Theology and the place of David in the Story of Salvation History are the focus of the Biblical accounts of the life of David. But isn’t it interesting that recorded secular history of the Middle East has nothing to say about such an important ruler and leader as David except three obscure references including one, by an 8th or 9th century king of Damascus, to the “House of David?” The three historical references are included in the King David Wikipedia article, an excellent and well-organized summary of what the Bible says about David and about how he is viewed today by Islam, Judaism, and Christianity, the three Abrahamic religions. Check out the art in the article, one example of which is the depiction of David spying Bathsheba at the top of this post.

Two personal things we clearly learn from the life of David are our need for a Savior and the importance of loving God (and behaving ourselves).

 

 

 

Jan 22 -David and Goliath, and the Four Senses of Scripture

david-goliath-82604-gallery

Nice picture from LDS Website.

On a website called Integrated Catholic Life, there is a post about using the four senses of Scripture to find the full meaning, to us 21st century beings, of the ancient story of David and Goliath, a story probably committed, in ancient Hebrew, to animal skin, about 500 years before Christ describing something that had happened about 500 years earlier.

Here is what the Catechism of the Catholic Church has to say about the four senses of Scripture, literal, allegorical, moral, and anagogical:

four senses

The story of David and Goliath is a favorite and tells us something about the earthly ancestry of Jesus. Beyond the simple story, it includes a shepherd tending and defending his sheep, a 40-day challenge from a follower of Baal, and an army of “chosen people” fearful and reluctant to step forward. Then a lad, an underdog, steps forward quickly in faith with the only skills and tools he has and confronts the enemy. And, finally, there is victory of good over evil.

The blog post by Steven Jonathan Rummelsburg on application of the “Four Senses” Bible study principles to the story of David and Goliath seems clear and helpful and not too long, an excellent followup to and reinforcement of Father Linsky’s discussion on Wednesday. It is available for reading HERE.

 

Oct 16 – St. Paul’s Epistle to the Romans

From now through Nov 5th Mass readings include selections from St. Paul’s Epistle to the Romans, the longest and most theologically comprehensive of his works. Much of his writing was targeted at specific current issues in the churches he served, but Romans has a great deal to say about the theology of Salvation, the Big Idea, the Main Point. For a good introduction and improved understanding, read the section on Romans in the front of The Catholic Study Bible (sample snip below). If that is not readily available, the Wikipedia article on Romans is good and includes the outline below:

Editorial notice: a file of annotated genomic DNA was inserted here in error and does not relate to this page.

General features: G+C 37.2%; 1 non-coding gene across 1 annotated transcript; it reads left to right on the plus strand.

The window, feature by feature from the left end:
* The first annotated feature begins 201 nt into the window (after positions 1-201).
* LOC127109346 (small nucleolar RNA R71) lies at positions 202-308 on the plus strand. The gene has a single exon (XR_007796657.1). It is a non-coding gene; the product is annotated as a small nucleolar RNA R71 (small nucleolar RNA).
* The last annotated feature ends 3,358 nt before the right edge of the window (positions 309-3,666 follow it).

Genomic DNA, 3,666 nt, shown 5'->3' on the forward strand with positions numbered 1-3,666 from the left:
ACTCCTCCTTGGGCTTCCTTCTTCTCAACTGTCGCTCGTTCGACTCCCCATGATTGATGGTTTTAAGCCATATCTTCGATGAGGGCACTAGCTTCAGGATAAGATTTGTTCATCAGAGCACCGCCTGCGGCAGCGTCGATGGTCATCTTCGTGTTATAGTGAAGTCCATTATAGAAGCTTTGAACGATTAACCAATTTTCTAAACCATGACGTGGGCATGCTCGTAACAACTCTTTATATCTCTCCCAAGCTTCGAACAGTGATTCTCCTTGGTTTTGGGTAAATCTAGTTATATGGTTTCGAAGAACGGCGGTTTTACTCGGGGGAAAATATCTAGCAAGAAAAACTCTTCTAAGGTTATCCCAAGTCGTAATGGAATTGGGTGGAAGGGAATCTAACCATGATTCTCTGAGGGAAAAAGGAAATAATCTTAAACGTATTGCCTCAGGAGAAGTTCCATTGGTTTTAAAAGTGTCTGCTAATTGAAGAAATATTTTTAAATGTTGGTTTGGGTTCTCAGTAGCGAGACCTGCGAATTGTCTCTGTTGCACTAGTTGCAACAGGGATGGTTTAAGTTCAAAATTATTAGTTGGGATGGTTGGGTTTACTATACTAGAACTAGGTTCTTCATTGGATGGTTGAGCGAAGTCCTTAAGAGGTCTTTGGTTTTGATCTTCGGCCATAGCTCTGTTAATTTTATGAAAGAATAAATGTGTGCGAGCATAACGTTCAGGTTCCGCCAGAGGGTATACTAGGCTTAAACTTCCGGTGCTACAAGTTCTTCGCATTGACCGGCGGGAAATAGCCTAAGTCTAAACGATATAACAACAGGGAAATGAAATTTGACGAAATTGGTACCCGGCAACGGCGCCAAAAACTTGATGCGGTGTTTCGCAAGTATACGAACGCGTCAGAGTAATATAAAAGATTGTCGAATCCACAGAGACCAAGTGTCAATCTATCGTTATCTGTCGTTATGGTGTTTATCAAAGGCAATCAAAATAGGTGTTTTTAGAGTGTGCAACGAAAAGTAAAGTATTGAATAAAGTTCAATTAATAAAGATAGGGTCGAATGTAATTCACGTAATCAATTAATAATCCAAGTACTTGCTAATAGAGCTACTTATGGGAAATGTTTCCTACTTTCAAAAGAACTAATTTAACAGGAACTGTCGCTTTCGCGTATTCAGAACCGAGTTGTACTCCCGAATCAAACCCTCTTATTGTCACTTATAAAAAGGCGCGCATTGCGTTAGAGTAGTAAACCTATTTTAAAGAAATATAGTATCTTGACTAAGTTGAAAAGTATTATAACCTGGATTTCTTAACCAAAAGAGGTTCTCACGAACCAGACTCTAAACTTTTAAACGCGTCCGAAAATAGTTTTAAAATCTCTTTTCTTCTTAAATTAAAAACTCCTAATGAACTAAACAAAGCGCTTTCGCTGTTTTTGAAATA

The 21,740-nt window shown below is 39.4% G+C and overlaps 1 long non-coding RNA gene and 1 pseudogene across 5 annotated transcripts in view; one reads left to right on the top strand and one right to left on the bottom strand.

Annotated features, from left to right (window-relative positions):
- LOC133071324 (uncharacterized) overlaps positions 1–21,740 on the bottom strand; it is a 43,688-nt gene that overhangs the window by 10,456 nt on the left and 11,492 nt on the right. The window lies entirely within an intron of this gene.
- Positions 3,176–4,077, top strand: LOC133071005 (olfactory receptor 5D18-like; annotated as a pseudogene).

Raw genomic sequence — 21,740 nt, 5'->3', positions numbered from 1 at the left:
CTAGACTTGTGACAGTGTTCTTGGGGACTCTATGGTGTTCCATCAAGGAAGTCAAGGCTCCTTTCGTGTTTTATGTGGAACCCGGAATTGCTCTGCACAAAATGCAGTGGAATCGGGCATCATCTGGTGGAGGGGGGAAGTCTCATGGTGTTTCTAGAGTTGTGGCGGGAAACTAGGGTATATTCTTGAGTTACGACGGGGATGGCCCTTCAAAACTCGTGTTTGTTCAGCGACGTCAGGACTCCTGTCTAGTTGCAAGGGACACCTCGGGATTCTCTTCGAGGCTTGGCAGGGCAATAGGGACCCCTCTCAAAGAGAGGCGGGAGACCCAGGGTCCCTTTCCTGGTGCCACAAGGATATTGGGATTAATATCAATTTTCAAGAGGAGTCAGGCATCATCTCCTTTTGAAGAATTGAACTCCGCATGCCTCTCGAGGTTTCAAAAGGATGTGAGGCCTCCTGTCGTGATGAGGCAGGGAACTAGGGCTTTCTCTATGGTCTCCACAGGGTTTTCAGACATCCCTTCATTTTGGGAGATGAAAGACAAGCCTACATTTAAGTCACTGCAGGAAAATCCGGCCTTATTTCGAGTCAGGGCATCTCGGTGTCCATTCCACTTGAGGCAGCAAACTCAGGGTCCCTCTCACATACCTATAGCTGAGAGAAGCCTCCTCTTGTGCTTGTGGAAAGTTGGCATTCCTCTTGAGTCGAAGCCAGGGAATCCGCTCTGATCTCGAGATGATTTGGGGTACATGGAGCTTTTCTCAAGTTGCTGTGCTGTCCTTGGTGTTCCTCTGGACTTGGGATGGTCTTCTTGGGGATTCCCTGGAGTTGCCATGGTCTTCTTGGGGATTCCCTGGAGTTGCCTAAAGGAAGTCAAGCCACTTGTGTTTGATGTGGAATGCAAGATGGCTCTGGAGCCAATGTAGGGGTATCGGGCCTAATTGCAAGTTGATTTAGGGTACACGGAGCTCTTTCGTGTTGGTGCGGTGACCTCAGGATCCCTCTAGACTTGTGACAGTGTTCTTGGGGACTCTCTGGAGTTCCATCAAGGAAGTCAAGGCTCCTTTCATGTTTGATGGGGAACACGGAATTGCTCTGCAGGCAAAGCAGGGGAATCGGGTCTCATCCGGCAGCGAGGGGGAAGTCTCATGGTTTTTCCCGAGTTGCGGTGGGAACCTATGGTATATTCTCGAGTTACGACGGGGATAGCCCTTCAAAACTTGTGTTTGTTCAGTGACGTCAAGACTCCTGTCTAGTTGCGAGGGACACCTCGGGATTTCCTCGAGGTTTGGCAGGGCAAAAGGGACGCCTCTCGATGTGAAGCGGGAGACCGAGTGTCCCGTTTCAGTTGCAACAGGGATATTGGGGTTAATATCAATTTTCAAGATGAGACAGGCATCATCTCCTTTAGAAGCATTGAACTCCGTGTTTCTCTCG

Romans

outline

St Paul was brilliant, sometimes inspired, inspirational, and positive, and sometimes crabby and defensive, a Jewish Pharisee well versed in and observant of The Law and The Prophets, a man singled out and confronted by the post-resurrection Jesus for persecuting Him (The Church), a missionary to the Gentiles and founder and Father of several Churches, a persistent servant of God who planned to visit Rome, perhaps on the way to establishing more churches in Spain. Well, he made it to Rome, but as a prisoner rather than as a traveling missionary. Wikipedia also has a very scholarly article about St. Paul.

On October 16th Father Linsky focused on Romans Chapter 2 from which the Mass readings for the day were taken. As can be seen in the outline above, it is in a section about the universal corruption of Gentiles and Jews, God’s judgment, and hypocrisy. Father mentioned the first word in Romans 2, therefore, which reminded me of a pastor of a few decades ago who liked to advise his flock, “Whenever you see “therefore” in the Bible, be sure to look to see what it is there for.

Well, in this case, it is there for the purpose of humbling those who think they are superior and can’t think of anything to confess, those “who are called to belong to Jesus Christ; to all the beloved of God in Rome, called to be holy.” Paul has just completed a blistering critique, in Chapter 1, of those who had rejected God and now tells the people in the Church in Rome, Jews and Gentiles, that they are no better, that those who pass judgment on each other for perceived failures are without excuse, that they condemn themselves by doing the very same things.